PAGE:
Phone Number The last four digits of the device's phone number are the port number that the emulator's console is running on. Since Pincer checks for an entire phone number (default prefix 1555521 + default console port number 5554), this was enough to circumvent the anti-analysis techniques encountered. Attempting to start up the emulator with the option -port 4141 provided this helpful tidbit:

ERROR: option -port must be followed by an even integer number between 5554 and 5584

This gives a range of 16 phone numbers to work with. While allowing evasion of the anti-analysis in Pincer, a more intelligent malware author would write a check for 1555521. After some mass replacements with sed, I realized my normal trial and error approach would yield only error for changing the phone number.

It turns out that the phone number is stored on the SIM card. Since there is no actual SIM card, one is emulated. This emulated SIM is hard coded in the emulator-arm binary. The reason replacements for 1555521 failed is because SIM cards have a specification that does not store the MSISDN (Mobile Subscriber Integrated Services Digital Network-Number, AKA phone number) in plain text. Instead, each set of digits is swapped in some reverse nibbled endianness nightmare.

At this point I feel it's necessary to again give acknowledgment to The Cobra Den, which has a method for making a lot of these fields configurable by patching the Java getter methods, and to the CodePainters blog which has a post on editing the SIM card serial number. I had come across the source file external/qemu/telephony/sim_card.c in the Android source code, but the CodePainters post is really what made it click that the MSISDN  number would be in there, and that all of that would also be in the binary. As these things go, I found multiple very helpful things at the same time that all led me to the answer.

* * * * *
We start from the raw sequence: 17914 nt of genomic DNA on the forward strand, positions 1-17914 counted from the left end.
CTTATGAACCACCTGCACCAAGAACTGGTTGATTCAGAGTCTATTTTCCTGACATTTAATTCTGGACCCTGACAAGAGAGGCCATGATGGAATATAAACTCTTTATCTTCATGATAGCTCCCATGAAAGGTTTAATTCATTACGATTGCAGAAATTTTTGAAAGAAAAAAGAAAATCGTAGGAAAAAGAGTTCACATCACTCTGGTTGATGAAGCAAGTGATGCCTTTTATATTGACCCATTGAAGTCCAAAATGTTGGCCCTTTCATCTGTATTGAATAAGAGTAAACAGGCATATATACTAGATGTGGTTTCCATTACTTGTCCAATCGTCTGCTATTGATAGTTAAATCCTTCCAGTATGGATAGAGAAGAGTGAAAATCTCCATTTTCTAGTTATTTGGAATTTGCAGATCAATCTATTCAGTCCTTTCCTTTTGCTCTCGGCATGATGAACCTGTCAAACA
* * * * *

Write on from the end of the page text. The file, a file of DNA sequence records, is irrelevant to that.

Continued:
A quick way to find the MSISDN is to search for %d%df%d in the binary (highlighted in red below). The corresponding source code is in external/qemu/telephony/sim_card.c on line 436 in the current repo. The following is the format string portion of that sprintf:


The interesting part is515525%d1(highlighted in blue). Swapping each set of two digits produces 1555521%d (thanks again CodePainters). That looks like the prefix to our mobile number. Edited in ghex:

The edit in the previous screenshot will yield a phone number 1-876-543-[port number]. That gives (mostly) full control over the phone number. The first 7 digits are entirely configurable, and the last four can be any even number in the range 5554 and 5584 inclusive.

A malware author could still block based on the last four digits of the phone number. If that starts happening though, I know what the last four digits of my next phone number will be. :)


The biggest drawback to this method is that you must keep the length of each value the same, unless you wish to do some serious binary patching. As well,  I have not tested these for stability. I will update this blog post with any issues that come to my attention. The following is a before and after screenshot of the target values: